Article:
Roughly two million people in the US each year are affected by deep vein thrombosis (DVT)—blood clots (thrombi) that develop in the deep veins of the legs or, less commonly, the pelvis or other parts of the body.
A blood clot may sound harmless—after all, clotting is a natural process that helps stop bleeding after an injury. However, clots can also form if blood flow is too slow, there is damage to the lining of the veins, or if a medical problem such as an inherited clotting disorder causes the blood to clot more easily. If a clot breaks loose and travels to the lungs, a complication called pulmonary embolism can occur. Embolisms disrupt blood flow to the lungs and can be fatal.
Anyone can develop a dangerous blood clot. Your risk may increase:
Following surgery. Blood clots are the leading cause of disability and death following surgical procedures. Patients may be instructed to take medication before or after surgery, wear special stockings or boots that help squeeze the muscles that keep blood flowing, or elevate their feet.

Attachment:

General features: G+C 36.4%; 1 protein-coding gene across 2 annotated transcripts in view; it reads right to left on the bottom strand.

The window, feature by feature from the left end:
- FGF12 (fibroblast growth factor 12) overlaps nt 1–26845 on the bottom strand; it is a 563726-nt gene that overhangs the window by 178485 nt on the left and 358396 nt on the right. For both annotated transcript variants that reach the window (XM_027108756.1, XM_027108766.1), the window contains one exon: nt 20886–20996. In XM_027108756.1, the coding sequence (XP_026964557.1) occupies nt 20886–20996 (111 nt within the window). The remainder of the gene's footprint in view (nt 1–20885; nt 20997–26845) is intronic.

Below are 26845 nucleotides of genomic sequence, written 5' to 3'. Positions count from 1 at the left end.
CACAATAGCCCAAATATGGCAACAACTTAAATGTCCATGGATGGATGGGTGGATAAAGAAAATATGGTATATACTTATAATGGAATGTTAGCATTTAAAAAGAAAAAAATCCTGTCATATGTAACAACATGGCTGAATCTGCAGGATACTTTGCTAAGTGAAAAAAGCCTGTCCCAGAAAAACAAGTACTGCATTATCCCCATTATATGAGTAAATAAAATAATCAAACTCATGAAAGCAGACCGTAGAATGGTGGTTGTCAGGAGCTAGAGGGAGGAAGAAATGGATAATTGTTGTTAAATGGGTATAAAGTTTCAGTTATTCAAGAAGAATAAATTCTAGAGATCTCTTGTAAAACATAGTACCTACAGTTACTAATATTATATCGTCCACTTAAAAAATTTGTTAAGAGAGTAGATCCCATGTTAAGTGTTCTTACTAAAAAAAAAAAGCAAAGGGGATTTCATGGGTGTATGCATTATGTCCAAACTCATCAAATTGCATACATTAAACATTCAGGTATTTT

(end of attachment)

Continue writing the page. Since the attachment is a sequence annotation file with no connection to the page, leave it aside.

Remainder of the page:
During pregnancy, changes in the blood and increased pressure in the deep veins of the legs up a woman’s DVT risk 10-fold. The risk remains high after giving birth. Pregnant women with a history of DVT, inherited clotting disorders, and those who will need to be on bed rest or who may have a cesarean delivery may need treatment in advance to avoid clots.
While taking hormone medications. The use of birth control pills or hormone therapy raises the risk of DVT, especially in older women or women who smoke.
While taking a long trip. Sitting for four hours or more, such as during long-distance travel, can double your chances of DVT. When traveling, drink lots of fluids, wear loose-fitting clothing, and build in breaks to walk and stretch at regular intervals.
Roughly 50% of people with DVT in the calf, leg, or ankle experience symptoms in the affected area which may include warmth or tenderness, pain or sudden swelling, redness of the skin, or constant pain in one leg while standing or walking.
Call 911 immediately if you experience the signs of a pulmonary embolism such as a sudden cough (which may produce blood); sudden shortness of breath; pain in the ribs when breathing; sharp chest pain under the breast or on one side; burning, aching, or dull heavy feeling in the chest; rapid breathing; or rapid heart rate.